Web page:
"Television in the 1950s." (3/11/97).

"Quiz Shows of the 1950s." (7/10/97 [added by PL])

"The Winning Answer." (3/11/97).

Tuchman, Gaye. The TV Establishment: Programming for Power and Profit. New Jersey: Prentice Hall, Inc., l971.

In this essay, the author

  • Explains that television game shows captivated public interest in the 1950s, and the popularity of successful returning contestants.
  • Explains that the public's naive trust had evolved into suspicious cynicism because it had learned that many of the shows were rigged.
  • Explains the theme of attaining and living the american dream in the 1950s. the emergence of an affluent middle class reflected the promise of hope, excitement, and potential.
  • Explains that americans were easily influenced by television because it offered them many new things. by watching advertisements and television programs, they were led to form various impressions of products and programs themselves.
  • Describes the scandals surrounding twenty-one, the $64,000 question, and dotto.
  • Explains that twenty-one had many attractive elements which were to make it a popular quiz show. the show's sponsor, geritol, made an ultimatum to the producers to ensure success.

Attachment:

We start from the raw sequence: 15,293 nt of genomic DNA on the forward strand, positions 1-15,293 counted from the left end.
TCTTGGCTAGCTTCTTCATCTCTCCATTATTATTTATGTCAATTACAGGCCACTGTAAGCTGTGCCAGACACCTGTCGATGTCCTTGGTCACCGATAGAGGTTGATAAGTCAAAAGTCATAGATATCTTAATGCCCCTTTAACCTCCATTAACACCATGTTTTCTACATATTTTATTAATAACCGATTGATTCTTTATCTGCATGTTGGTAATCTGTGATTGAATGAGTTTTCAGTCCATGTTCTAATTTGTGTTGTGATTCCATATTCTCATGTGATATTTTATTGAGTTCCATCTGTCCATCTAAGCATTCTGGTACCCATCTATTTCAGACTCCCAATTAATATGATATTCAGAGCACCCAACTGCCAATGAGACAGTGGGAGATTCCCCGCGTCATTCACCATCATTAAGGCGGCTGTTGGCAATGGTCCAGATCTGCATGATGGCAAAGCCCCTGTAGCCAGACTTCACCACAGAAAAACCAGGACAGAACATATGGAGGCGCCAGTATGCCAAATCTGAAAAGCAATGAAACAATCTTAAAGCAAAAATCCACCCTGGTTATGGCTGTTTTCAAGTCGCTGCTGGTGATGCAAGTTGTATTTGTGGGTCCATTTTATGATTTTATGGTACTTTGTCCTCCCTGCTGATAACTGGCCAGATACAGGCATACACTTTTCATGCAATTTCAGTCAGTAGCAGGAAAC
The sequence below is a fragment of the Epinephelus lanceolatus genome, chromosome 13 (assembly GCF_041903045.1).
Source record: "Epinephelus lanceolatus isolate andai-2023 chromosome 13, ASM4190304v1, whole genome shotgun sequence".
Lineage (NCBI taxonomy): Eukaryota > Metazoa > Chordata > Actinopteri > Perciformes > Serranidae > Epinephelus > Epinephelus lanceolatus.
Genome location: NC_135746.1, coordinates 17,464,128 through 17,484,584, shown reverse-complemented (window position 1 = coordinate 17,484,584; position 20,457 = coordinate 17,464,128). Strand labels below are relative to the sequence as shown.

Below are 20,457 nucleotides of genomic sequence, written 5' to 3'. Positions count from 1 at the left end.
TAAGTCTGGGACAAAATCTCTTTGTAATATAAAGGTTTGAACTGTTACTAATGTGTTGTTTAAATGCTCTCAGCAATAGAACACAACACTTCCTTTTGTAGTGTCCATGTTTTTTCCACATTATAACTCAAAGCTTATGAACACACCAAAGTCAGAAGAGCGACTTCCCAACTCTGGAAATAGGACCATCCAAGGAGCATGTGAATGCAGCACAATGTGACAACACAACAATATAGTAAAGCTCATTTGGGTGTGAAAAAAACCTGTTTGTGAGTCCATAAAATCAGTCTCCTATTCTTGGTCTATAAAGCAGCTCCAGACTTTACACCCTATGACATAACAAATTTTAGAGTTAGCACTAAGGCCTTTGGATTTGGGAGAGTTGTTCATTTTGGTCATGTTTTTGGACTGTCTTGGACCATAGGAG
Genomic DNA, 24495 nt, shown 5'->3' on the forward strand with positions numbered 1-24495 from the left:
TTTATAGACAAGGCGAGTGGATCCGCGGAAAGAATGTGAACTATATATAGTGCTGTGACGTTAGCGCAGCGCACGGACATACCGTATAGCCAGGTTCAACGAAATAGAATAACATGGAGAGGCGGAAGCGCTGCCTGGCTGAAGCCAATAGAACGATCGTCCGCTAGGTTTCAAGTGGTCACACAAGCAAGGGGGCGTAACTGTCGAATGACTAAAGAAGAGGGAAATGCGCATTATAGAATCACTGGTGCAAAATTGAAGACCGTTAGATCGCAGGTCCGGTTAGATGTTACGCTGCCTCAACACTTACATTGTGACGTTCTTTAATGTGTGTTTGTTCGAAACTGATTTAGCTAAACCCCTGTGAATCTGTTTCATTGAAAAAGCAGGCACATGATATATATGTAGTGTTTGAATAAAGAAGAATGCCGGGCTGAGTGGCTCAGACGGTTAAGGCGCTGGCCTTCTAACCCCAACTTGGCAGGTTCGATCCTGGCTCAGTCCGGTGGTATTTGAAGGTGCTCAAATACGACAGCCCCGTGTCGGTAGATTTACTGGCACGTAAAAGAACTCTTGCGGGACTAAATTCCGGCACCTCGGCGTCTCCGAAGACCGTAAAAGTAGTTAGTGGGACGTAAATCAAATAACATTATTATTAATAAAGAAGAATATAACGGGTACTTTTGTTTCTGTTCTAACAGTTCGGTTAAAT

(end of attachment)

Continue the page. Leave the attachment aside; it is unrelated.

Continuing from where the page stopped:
• Analyzes how the producers of twenty-one liked herb stempel's image as an average man. they made him a star by prepping him with questions that would appear on the air.
  • Explains that similar acts occurred behind the scenes in many other game shows. dotto's contestant provided the first hard evidence of rigging and scandal in quiz games.
  • Analyzes how the quiz show scandals were driven by a drive for money and financial gain, which boosted the advertisers' profits and the network's profits.
  • Explains that the contestants' willingness to "play along" contributed to scandalous and fraudulent acts in television quiz game shows. they cited monetary lure linked with the american success ethic and fame's altruism.
  • Explains the lack of existing regulations prohibiting the fixing of game shows on television and insuring truth on the television screen. the rapid growth of television as a new technology in the 1950s was so new that no one knew neither the limits of its dangers nor its potentials for manipulation.